Ninety-eight percent of people with HIV on a regimen containing efavirenz (found in Sustiva and Atripla) tested false positive for benzodiazepines—prescription sedatives—on a widely used drug test, according to study results published online in Clinical Infectious Diseases. These data suggest that clinicians and others who order routine testing for illicit drug use need to use extra caution when interpreting the results involving people using efavirenz.

Researchers have previously reported that random urine drug testing of people taking efavirenz sometimes results in a false-positive result for marijuana use. Though a more specific test for the active ingredient in marijuana can reveal that people aren't actually using the drug, this has sometimes led to complications for people who must be tested for illicit drug use, such as for their jobs or as a requirement of their parole. Until now, however, there have been no studies showing that efavirenz could result in a false-positive result for benzodiazepines—including drugs such as Valium (diazepam) and Ativan (lorazepam), which are commonly abused by people with substance-use disorders.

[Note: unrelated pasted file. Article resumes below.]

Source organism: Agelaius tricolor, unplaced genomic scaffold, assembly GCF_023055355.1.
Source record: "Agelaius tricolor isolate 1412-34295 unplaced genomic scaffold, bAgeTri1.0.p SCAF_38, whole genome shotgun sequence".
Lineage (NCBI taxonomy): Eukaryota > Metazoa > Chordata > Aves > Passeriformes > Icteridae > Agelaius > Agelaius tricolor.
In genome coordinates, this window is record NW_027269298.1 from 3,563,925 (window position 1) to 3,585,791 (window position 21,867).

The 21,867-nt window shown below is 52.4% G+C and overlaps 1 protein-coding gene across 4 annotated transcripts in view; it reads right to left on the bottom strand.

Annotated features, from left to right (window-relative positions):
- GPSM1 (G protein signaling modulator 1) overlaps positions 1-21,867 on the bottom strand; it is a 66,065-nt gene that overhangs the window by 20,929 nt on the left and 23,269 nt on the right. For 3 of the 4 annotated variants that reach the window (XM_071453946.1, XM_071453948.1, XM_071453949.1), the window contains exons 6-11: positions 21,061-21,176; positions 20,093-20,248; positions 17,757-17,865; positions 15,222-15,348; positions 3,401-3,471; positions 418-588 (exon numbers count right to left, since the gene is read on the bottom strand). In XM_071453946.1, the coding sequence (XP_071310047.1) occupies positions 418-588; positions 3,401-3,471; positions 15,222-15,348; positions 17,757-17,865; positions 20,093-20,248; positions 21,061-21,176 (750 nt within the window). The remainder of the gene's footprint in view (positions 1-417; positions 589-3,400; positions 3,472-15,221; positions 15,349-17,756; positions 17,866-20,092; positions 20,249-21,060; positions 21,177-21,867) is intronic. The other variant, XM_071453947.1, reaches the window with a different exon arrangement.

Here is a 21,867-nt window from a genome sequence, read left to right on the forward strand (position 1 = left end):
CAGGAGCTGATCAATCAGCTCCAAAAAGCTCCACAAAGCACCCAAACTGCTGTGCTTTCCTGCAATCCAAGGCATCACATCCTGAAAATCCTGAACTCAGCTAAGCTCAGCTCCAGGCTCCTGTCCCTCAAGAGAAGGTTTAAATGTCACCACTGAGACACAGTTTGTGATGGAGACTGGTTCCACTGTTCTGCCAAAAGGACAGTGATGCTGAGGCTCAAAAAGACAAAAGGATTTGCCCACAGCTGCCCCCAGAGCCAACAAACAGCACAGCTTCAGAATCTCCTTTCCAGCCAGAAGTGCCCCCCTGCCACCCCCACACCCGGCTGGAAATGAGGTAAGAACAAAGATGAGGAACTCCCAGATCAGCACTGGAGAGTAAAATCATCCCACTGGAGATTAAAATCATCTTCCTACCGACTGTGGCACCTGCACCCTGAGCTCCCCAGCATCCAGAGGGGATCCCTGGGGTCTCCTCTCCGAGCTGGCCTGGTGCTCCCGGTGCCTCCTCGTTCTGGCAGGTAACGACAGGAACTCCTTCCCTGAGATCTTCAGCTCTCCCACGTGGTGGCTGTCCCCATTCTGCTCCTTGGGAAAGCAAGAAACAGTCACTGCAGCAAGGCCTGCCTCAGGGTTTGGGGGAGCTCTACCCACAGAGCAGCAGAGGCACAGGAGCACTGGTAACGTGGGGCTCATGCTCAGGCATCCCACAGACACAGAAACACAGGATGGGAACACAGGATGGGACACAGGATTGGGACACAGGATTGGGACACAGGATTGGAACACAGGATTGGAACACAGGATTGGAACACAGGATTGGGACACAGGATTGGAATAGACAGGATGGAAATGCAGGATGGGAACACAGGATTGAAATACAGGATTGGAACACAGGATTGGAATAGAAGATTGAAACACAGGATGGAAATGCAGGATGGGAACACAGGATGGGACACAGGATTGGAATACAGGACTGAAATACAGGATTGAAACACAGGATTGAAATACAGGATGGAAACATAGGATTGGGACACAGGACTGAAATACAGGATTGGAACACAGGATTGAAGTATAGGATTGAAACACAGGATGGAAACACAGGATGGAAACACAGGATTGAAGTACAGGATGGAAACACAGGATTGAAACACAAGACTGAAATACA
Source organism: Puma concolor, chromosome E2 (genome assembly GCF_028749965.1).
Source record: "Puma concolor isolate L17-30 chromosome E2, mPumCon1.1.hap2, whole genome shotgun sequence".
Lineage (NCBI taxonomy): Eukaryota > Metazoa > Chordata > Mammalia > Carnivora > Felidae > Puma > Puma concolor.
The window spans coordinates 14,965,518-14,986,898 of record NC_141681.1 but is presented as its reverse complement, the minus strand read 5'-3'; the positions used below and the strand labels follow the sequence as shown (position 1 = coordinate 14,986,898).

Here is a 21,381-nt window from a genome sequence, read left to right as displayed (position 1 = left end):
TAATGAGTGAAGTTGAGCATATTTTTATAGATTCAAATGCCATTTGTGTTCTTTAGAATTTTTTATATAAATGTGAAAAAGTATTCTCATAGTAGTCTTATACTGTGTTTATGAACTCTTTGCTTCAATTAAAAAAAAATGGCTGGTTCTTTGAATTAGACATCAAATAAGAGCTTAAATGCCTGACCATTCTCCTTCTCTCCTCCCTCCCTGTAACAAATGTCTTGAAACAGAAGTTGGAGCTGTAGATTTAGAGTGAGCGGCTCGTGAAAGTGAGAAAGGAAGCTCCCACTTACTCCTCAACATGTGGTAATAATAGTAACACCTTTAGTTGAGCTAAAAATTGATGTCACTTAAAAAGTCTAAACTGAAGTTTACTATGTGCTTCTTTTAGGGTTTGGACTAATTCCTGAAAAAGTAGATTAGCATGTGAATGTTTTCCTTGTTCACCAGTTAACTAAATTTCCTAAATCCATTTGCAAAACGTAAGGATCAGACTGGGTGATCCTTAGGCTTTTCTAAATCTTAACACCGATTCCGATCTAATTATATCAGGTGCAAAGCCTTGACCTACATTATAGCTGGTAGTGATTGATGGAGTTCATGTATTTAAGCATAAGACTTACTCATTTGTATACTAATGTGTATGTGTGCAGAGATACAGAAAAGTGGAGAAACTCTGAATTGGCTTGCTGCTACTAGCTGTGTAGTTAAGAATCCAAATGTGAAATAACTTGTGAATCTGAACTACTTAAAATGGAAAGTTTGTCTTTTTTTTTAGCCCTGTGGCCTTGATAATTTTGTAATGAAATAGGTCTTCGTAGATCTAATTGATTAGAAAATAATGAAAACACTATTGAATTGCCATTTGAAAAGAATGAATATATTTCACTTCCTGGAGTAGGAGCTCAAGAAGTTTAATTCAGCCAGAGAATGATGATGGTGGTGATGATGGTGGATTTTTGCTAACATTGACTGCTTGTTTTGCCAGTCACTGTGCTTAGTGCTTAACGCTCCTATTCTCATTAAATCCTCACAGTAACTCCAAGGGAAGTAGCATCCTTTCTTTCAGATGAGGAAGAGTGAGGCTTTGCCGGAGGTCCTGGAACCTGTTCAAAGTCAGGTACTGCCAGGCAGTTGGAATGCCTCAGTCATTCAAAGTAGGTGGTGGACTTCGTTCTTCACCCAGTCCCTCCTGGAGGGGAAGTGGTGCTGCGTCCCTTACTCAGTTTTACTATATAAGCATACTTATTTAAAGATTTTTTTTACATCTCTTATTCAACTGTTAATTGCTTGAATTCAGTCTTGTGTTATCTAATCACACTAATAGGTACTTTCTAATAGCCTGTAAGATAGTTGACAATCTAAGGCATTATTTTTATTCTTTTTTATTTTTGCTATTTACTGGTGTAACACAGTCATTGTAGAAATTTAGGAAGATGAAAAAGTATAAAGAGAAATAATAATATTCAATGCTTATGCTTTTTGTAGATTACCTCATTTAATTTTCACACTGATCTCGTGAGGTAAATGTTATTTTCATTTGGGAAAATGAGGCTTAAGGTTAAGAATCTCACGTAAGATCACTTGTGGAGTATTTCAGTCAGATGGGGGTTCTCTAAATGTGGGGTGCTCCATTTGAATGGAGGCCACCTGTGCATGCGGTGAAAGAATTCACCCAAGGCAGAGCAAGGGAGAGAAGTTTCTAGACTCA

Antje Blank, MD, from the University Hospital Heidelberg in Germany, and his colleagues decided to study the problem after several of their patients tested positive for benzodiazepines on the commonly used Triage 8 drug screen, but were not taking the drugs. All were on a regimen containing efavirenz. They enrolled 100 HIV-positive patients, half of whom were on an efavirenz regimen and half who were not. All of the patients were screened using several of the most widely used urine drug tests, including the Triage 8, the Drug Screen Multi 5 and the Drug Control 008A444.

Blank's team found efavirenz resulted in a false positive for benzodiazepines 98 percent of the time. All 50 of the people on an efavirenz regimen tested positive for benzodiazepines on the Triage 8 test, compared with only one of the people on a non-efavirenz regimen. Forty-six of the people taking efavirenz also tested positive for benzodiazepines on the Drug Screen Multi 5 test. Subsequent screenings with a more sensitive test revealed that only one of the 50 was actually taking benzodiazepines. The team found no false positives for marijuana.

“Because efavirenz is an antiretroviral drug that is often given to HIV-infected patients,” the authors conclude, “it is therefore of utmost importance that clinicians and patients know about this cross-reactivity to avoid incorrect consequences after false-positive urine drug screening test results.”